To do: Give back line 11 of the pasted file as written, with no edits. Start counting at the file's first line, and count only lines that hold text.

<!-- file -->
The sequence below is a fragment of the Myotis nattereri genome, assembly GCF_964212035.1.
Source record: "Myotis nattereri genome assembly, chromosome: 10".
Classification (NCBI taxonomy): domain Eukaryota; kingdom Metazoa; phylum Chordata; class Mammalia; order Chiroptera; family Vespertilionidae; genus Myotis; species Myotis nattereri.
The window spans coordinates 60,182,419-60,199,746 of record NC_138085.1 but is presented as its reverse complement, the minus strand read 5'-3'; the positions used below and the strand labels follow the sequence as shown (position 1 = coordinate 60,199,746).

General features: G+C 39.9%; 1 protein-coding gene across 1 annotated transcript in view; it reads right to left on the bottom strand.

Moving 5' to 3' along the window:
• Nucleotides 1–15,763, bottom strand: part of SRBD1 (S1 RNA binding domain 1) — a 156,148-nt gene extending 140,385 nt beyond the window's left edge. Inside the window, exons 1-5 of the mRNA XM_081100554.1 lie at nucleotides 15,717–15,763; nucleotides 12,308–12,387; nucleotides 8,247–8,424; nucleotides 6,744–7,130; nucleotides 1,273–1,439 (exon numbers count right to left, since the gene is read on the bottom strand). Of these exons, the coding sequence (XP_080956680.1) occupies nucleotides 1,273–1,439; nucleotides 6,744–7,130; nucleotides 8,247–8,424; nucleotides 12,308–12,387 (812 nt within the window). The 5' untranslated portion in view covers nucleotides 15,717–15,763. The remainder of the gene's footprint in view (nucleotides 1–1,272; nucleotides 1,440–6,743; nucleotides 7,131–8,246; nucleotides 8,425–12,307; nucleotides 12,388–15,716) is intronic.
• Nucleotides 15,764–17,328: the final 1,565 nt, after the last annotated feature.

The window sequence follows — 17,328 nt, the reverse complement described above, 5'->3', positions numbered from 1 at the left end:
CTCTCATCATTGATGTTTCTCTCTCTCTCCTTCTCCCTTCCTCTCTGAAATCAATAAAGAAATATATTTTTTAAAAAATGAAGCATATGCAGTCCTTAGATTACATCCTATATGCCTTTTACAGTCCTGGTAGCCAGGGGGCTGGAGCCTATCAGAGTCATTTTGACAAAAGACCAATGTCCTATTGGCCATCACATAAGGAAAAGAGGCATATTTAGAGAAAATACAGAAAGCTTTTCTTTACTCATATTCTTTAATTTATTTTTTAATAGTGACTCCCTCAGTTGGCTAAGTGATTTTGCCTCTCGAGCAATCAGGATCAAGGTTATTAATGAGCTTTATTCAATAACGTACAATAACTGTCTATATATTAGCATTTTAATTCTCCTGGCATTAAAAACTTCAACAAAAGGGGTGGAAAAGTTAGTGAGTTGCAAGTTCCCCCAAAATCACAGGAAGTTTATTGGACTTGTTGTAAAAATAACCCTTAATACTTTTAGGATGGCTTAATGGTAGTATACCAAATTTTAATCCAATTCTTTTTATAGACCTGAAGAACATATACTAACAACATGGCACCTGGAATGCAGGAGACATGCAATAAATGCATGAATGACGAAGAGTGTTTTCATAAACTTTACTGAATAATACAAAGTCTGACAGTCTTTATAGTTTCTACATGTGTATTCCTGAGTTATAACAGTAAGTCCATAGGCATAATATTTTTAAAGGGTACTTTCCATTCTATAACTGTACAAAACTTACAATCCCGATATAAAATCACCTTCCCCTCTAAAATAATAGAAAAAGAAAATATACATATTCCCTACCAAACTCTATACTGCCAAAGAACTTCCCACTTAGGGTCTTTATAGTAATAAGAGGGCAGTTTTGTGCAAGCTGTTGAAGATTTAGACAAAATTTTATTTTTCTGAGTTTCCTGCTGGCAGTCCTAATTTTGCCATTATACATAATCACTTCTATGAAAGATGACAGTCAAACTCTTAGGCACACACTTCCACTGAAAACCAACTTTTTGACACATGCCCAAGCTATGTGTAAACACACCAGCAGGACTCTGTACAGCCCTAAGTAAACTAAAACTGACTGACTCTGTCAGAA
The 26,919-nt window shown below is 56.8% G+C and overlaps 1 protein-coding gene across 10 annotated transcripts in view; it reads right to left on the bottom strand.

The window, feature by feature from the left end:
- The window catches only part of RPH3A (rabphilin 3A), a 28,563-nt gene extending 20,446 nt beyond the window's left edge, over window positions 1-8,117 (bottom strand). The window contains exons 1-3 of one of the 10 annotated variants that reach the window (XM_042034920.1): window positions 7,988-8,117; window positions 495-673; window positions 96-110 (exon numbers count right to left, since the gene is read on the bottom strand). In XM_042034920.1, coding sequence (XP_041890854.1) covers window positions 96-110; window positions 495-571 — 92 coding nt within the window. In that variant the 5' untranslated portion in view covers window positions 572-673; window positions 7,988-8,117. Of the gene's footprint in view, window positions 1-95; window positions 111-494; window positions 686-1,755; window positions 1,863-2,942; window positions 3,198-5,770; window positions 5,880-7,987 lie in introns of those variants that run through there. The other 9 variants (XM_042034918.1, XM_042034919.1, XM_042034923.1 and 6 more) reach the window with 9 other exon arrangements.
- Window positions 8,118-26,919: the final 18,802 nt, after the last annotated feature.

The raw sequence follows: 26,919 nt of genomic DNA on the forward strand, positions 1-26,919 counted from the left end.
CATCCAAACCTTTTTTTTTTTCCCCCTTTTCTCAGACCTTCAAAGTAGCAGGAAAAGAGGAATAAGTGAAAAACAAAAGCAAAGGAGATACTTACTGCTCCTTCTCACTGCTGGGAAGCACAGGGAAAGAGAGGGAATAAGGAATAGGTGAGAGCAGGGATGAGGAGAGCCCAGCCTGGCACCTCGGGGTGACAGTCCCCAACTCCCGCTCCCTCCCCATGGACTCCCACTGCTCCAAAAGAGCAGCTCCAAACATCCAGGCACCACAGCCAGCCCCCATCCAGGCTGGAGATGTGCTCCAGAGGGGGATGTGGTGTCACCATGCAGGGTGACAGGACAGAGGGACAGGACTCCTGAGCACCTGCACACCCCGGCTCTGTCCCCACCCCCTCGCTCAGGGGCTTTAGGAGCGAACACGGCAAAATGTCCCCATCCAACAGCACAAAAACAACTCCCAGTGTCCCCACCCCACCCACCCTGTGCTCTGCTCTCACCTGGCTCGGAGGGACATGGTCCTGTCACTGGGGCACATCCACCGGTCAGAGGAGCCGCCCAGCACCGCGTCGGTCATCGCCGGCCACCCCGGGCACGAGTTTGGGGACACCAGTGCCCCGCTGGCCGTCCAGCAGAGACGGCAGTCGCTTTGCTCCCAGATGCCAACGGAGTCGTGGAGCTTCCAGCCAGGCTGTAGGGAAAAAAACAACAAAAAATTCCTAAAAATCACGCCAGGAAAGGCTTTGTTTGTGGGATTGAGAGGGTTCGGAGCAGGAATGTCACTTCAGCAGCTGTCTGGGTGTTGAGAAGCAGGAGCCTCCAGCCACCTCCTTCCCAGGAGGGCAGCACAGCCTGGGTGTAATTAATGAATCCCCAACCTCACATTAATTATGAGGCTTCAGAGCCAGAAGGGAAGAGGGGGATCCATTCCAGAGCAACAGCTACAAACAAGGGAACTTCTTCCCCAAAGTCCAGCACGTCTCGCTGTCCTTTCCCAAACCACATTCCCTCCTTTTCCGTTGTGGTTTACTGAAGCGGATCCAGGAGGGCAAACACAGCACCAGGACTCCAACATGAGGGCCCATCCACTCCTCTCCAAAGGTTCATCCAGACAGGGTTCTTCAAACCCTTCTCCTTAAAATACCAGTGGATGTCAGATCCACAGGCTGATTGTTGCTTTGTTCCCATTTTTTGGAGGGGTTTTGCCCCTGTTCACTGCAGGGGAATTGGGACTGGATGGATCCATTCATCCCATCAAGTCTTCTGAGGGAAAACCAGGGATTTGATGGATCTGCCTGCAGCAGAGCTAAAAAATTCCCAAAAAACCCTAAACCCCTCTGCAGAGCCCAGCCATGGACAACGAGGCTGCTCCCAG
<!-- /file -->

The 26,919-nt window shown below is 56.8% G+C and overlaps 1 protein-coding gene across 10 annotated transcripts in view; it reads right to left on the bottom strand.